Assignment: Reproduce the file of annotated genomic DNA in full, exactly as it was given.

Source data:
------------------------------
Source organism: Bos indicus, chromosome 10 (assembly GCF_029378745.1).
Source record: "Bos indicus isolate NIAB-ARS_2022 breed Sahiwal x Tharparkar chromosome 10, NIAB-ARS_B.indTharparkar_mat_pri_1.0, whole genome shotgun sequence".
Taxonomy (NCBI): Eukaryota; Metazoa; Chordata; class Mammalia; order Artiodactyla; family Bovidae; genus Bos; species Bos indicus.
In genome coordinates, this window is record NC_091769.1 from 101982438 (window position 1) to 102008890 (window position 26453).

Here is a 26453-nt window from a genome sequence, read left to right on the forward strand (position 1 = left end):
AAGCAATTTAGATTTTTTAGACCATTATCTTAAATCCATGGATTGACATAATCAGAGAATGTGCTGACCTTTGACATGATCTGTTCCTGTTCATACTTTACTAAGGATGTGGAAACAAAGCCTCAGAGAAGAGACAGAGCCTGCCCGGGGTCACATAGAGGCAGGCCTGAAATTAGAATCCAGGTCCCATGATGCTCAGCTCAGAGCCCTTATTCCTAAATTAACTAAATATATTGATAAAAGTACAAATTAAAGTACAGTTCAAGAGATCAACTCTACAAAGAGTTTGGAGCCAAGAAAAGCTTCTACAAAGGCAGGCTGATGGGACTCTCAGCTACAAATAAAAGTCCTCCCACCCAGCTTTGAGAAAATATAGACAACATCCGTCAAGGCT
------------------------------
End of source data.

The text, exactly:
Source organism: Bos indicus, chromosome 10 (assembly GCF_029378745.1).
Source record: "Bos indicus isolate NIAB-ARS_2022 breed Sahiwal x Tharparkar chromosome 10, NIAB-ARS_B.indTharparkar_mat_pri_1.0, whole genome shotgun sequence".
Taxonomy (NCBI): Eukaryota; Metazoa; Chordata; class Mammalia; order Artiodactyla; family Bovidae; genus Bos; species Bos indicus.
In genome coordinates, this window is record NC_091769.1 from 101982438 (window position 1) to 102008890 (window position 26453).

Here is a 26453-nt window from a genome sequence, read left to right on the forward strand (position 1 = left end):
AAGCAATTTAGATTTTTTAGACCATTATCTTAAATCCATGGATTGACATAATCAGAGAATGTGCTGACCTTTGACATGATCTGTTCCTGTTCATACTTTACTAAGGATGTGGAAACAAAGCCTCAGAGAAGAGACAGAGCCTGCCCGGGGTCACATAGAGGCAGGCCTGAAATTAGAATCCAGGTCCCATGATGCTCAGCTCAGAGCCCTTATTCCTAAATTAACTAAATATATTGATAAAAGTACAAATTAAAGTACAGTTCAAGAGATCAACTCTACAAAGAGTTTGGAGCCAAGAAAAGCTTCTACAAAGGCAGGCTGATGGGACTCTCAGCTACAAATAAAAGTCCTCCCACCCAGCTTTGAGAAAATATAGACAACATCCGTCAAGGCT